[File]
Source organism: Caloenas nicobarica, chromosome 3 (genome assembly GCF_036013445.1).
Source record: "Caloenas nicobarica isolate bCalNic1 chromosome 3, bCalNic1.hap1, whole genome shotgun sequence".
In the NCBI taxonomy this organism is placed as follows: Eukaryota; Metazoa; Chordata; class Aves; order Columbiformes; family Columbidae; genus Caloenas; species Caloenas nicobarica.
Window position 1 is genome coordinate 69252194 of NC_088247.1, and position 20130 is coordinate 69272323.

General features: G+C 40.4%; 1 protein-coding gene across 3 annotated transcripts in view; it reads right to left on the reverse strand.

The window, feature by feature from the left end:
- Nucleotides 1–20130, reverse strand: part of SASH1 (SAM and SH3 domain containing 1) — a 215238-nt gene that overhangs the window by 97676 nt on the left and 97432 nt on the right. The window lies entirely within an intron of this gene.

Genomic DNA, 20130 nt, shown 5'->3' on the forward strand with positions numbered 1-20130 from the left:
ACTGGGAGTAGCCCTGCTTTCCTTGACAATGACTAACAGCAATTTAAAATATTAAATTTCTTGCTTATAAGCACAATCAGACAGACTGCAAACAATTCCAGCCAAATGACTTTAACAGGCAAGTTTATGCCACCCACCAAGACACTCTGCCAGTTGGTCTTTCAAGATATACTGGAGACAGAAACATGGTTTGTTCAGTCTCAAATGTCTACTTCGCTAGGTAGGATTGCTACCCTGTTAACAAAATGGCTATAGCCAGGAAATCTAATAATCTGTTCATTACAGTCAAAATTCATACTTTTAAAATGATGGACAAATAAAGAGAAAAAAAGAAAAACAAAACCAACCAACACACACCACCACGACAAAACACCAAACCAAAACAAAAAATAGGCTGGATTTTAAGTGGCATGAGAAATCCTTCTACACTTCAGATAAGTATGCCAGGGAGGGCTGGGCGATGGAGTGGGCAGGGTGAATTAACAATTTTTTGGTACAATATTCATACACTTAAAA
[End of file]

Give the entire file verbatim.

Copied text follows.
Source organism: Caloenas nicobarica, chromosome 3 (genome assembly GCF_036013445.1).
Source record: "Caloenas nicobarica isolate bCalNic1 chromosome 3, bCalNic1.hap1, whole genome shotgun sequence".
In the NCBI taxonomy this organism is placed as follows: Eukaryota; Metazoa; Chordata; class Aves; order Columbiformes; family Columbidae; genus Caloenas; species Caloenas nicobarica.
Window position 1 is genome coordinate 69252194 of NC_088247.1, and position 20130 is coordinate 69272323.

General features: G+C 40.4%; 1 protein-coding gene across 3 annotated transcripts in view; it reads right to left on the reverse strand.

The window, feature by feature from the left end:
- Nucleotides 1–20130, reverse strand: part of SASH1 (SAM and SH3 domain containing 1) — a 215238-nt gene that overhangs the window by 97676 nt on the left and 97432 nt on the right. The window lies entirely within an intron of this gene.

Genomic DNA, 20130 nt, shown 5'->3' on the forward strand with positions numbered 1-20130 from the left:
ACTGGGAGTAGCCCTGCTTTCCTTGACAATGACTAACAGCAATTTAAAATATTAAATTTCTTGCTTATAAGCACAATCAGACAGACTGCAAACAATTCCAGCCAAATGACTTTAACAGGCAAGTTTATGCCACCCACCAAGACACTCTGCCAGTTGGTCTTTCAAGATATACTGGAGACAGAAACATGGTTTGTTCAGTCTCAAATGTCTACTTCGCTAGGTAGGATTGCTACCCTGTTAACAAAATGGCTATAGCCAGGAAATCTAATAATCTGTTCATTACAGTCAAAATTCATACTTTTAAAATGATGGACAAATAAAGAGAAAAAAAGAAAAACAAAACCAACCAACACACACCACCACGACAAAACACCAAACCAAAACAAAAAATAGGCTGGATTTTAAGTGGCATGAGAAATCCTTCTACACTTCAGATAAGTATGCCAGGGAGGGCTGGGCGATGGAGTGGGCAGGGTGAATTAACAATTTTTTGGTACAATATTCATACACTTAAAA